Tuesday, December 8, 2009
You are not going out like that, young lady
Brrr. It is a cold one here today. I know 38 is not cold for most of you, but for San Francisco that is cold. We just are not set up for it here. For example, the elevator we have for Maggie is outside open to the elements. We would not do that if we lived in an unfriendly climate. This morning I had to skate across the ice on the deck in order to get to the elevator. I wondered how the motor would work in the cold, but that was no problem.
The cold weather also presents some challenges for Maggie’s attire. Maggie is a snappy dresser but keeping her warm is not easy. Because of the trach, she cannot wear a turtleneck, or cover her neck in anyway, but we still need to keep her warm. She does have a cotton scarf (kerchief type) over the trach but it doesn’t really work for warmth. The only thing to do is dress her in layers. Her neck is cold, but she is not outside long.
Recently she received a jacket from her cousin Nina. It has a nice furry hood. That helps but even hoods are short lived. As soon as Maggie turns her head, she is staring at the lining of the jacket. The hood generally does not turn with her because it is held in place by the straps of the chair and the design of the headrest. Hats end up on the ground because Maggie loves to throw them. Gloves? Forget about that. With her cerebral palsy, it is difficult to get them on her fingers because she cannot move her body the way we can. Besides, her CP is just one part of the equation. She finds it hilarious to sit patiently while I work and work to get gloves or mittens on her and then immediately yank them off and throw them.
This morning I came downstairs and the night nurse had her all ready to go. She was in the jacket, all zipped up, and the nurse told me she put two shirts on Maggie. Ok, that is as good a job as we can do for her. I focused solely on warmth of her head and never considered anything else.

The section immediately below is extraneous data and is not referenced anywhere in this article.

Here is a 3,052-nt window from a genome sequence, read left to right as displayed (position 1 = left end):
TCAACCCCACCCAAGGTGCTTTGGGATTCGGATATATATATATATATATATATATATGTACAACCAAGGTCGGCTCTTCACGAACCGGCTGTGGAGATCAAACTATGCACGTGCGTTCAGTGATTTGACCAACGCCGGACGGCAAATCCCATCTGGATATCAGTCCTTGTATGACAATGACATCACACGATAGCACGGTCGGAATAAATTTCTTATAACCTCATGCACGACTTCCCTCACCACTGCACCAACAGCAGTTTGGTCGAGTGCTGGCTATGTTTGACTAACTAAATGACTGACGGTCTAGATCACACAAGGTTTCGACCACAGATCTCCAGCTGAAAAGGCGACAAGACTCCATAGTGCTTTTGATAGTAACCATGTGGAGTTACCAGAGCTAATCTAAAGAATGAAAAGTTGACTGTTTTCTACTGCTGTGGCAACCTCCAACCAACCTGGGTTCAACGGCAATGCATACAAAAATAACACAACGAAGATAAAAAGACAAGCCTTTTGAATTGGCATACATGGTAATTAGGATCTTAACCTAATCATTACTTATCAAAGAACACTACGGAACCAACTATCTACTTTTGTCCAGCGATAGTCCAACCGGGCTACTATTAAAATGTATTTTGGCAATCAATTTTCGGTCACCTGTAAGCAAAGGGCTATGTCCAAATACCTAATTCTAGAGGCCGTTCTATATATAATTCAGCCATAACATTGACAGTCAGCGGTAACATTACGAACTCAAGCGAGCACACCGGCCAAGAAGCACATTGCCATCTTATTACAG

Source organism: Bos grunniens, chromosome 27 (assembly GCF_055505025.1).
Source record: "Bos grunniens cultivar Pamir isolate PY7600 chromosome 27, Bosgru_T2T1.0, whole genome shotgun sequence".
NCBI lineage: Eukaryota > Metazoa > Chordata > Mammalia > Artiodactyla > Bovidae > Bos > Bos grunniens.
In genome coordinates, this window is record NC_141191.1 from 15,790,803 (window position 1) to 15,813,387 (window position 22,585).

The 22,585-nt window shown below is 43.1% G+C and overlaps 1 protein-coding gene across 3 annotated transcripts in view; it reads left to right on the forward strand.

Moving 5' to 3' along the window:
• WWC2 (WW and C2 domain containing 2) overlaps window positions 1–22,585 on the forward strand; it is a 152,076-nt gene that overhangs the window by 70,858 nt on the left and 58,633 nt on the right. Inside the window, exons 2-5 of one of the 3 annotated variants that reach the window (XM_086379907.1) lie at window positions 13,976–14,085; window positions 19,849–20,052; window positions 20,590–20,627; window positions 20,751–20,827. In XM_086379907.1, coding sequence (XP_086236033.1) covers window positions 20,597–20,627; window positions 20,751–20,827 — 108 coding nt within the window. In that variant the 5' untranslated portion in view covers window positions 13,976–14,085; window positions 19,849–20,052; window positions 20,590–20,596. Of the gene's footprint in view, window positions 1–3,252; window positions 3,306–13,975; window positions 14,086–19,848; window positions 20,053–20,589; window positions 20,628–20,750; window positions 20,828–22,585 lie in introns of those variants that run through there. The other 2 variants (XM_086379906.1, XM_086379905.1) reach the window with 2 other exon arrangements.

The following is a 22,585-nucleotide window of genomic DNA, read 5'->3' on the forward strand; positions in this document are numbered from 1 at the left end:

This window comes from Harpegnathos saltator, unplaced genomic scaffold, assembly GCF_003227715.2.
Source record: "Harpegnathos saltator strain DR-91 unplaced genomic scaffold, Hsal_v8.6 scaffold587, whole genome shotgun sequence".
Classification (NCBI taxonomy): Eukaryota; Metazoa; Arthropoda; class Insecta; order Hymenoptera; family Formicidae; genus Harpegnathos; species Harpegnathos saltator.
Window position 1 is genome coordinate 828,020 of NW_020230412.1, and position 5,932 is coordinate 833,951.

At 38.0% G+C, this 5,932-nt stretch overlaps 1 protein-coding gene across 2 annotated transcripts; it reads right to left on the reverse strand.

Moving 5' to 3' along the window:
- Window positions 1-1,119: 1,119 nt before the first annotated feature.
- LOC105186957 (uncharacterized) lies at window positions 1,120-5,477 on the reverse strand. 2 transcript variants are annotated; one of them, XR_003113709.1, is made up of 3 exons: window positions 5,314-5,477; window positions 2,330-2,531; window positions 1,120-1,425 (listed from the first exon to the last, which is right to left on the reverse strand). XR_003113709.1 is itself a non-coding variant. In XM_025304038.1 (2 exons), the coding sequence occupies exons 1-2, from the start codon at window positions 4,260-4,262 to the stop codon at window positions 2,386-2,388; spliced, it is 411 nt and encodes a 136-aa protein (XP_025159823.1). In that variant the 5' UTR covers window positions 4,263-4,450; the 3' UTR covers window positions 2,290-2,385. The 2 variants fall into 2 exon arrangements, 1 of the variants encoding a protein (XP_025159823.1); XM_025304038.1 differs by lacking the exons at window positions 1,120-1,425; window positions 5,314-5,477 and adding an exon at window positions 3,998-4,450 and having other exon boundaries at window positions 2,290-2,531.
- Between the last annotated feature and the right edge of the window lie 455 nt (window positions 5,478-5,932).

I took her down to the bus and the nurse went home. As I tied the scarf around her neck, I unzipped her jacket a bit. Yikes! She did have two shirts on as the nurse said. However, they were two shirts that should not have even been in the drawer at the same time, let alone on Maggie’s body at the same time. The black and gray sophisticated striped sweater/shirt combo was underneath a blue and turquoise summery shirt. She looked ridiculous. There was no time to change because the bus was coming.
The school nurse was there and I said, "I want you to know I did not dress her and please just take off the blue shirt when you get to school." However, there was more. As Maggie rode the lift up to the bus, I noticed her pants were light black cotton pants that hit her about mid-calf. Her bare legs had a nice blue tinge. I looked at the school nurse again and said. "I REALLY did not dress her this morning."
Poor Maggie is off to her inner city high school with freezing cold legs and clashing shirts. The night nurse is of a different culture and perhaps in that culture, this outfit is ok, but not in mine. I felt like a bad mother.
I can fix this. Tonight I think I will lay out the clothes I want Maggie to wear in the morning and I will get up a bit earlier in the morning to do inspection. Of course Maggie will probably start a new trend and I will embarrass her by putting her in matching clothes that actually keep her warm.